by Matt Larrimore
Charles Simic’s 2010 book, Master of Disguises, was his first published after his 2007-2008 term as US Poet Laureate. In this his twentieth collection of poetry, his longtime followers will recognize the master’s hand at work. His odd sense of rhythm and subtle work with sound are accompanied by a weight of meaning that is readily apparent even when his exact meaning is not. For those new to Simic, this is not to say that his work is obtuse or vague. No, his poems are easily accessible. There are few, if any, hidden messages to uncover. However, there are mysteries to solve in this volume of poetry.
At times reading Master of Disguises is akin to walking through a gallery of carefully crafted puzzles. The poems frequently investigate events and people of unknown or unclear origin. There are usually more than enough clues for the reader to find an identity for the subject, but Simic does not give them away. He asks his reader to carefully consider each subject in order to ascertain a meaning or identity.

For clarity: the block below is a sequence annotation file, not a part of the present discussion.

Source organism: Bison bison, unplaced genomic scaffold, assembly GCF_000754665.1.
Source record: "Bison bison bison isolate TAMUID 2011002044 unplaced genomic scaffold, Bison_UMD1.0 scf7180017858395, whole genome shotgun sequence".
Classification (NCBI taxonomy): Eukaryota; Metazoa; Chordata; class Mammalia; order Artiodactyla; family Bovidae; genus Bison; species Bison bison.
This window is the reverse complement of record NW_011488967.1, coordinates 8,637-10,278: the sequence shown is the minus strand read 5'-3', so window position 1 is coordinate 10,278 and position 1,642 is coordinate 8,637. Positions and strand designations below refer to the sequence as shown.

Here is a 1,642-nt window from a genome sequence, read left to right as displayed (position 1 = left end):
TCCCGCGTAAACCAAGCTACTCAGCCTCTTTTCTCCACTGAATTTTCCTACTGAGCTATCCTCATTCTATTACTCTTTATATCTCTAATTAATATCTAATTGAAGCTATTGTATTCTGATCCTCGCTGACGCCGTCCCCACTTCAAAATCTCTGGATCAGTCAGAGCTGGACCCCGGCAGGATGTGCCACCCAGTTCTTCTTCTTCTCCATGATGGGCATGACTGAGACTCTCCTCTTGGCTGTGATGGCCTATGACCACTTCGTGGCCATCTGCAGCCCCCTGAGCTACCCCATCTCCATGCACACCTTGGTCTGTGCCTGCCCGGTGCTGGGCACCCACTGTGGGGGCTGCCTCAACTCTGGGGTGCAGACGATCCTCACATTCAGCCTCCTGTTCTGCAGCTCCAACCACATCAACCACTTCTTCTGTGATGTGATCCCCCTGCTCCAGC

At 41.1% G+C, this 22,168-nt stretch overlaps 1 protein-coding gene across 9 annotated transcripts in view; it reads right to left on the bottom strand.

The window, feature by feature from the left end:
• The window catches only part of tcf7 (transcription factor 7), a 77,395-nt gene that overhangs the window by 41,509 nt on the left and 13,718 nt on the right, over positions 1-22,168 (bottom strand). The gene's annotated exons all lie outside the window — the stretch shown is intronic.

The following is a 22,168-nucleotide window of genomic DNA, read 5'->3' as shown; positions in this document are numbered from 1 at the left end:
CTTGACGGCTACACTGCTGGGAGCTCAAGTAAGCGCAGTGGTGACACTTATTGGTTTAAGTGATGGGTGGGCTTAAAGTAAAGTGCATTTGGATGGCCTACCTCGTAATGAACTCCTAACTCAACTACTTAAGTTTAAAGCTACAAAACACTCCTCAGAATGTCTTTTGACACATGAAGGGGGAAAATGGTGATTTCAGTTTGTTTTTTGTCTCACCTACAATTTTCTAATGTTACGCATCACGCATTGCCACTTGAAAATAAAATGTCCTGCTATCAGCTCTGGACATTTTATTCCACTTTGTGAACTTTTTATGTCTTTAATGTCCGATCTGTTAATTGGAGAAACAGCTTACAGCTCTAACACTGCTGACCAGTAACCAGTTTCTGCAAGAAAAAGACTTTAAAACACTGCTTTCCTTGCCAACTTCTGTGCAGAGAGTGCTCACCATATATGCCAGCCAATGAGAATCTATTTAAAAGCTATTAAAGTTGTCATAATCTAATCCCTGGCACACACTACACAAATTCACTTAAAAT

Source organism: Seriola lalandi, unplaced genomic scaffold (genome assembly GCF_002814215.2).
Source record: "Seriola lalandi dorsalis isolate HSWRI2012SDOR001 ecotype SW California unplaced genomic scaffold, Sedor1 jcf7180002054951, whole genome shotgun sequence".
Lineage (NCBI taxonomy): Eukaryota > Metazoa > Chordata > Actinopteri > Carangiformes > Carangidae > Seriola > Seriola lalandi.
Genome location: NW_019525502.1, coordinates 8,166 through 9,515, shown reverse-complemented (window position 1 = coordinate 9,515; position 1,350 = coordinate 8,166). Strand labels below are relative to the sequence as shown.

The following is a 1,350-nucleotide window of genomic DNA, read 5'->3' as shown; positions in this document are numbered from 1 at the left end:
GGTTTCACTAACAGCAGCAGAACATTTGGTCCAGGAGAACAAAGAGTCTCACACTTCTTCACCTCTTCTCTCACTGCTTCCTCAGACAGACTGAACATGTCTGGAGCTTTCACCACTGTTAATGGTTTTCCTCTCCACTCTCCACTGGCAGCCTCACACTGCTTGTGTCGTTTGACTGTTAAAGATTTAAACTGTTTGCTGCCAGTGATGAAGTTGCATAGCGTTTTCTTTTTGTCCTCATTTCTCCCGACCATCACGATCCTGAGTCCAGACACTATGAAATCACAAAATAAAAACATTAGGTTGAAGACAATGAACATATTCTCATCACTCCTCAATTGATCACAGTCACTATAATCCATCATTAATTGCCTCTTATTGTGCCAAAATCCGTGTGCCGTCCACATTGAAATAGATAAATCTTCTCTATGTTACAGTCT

As a whole it is meaning and identity that Simic seems to be working with in this fascinating volume. The book allows the reader to discover meaning in the poems for themselves. In fact, the reader may begin to ask questions for themselves. What does it mean to be homeless or a shut-in spinster? Who is that older man, you see twice a week coming out of the drycleaners? Who is behind the mask? What is beneath the disguise? All questions are left open for the reader to think over.
Occasionally the text will stray from presenting puzzles for the reader to solve. At those times the poems move into personal exploration. Two examples of this are found in the second of five sections, near the middle of the work. “Our Salvation” explores mid-winter as well as the narrator’s inner gloom, but ends in a surprise reveal of an incongruent relationship. “Solitude” follows immediately and seems to recall the beginnings of that relationship. In these cases, as well as a few others, it is as if the narrator is asking, “who am I?” “Who does this make me?” These forays do not last long, but the book ends on one such deviation, bringing added emphasis to it and the other poems like it in the book. Perhaps unfortunately, any questions that may be raised are never answered. They are left for the reader to consider, to create meaning, or identity on their own. Though the book does not seem to culminate in any overt realization, this quest for identity and meaning subtly drive the reader along throughout the volume.
Whether you enjoy working on the puzzles Simic has left or contemplating the meaning of identity, this is a volume of poetry to be enjoyed. Witnessing a master at his craft is an experience all too rare.
Master of Disguises by Charles Simic
Houghton Mifflin Harcout 2010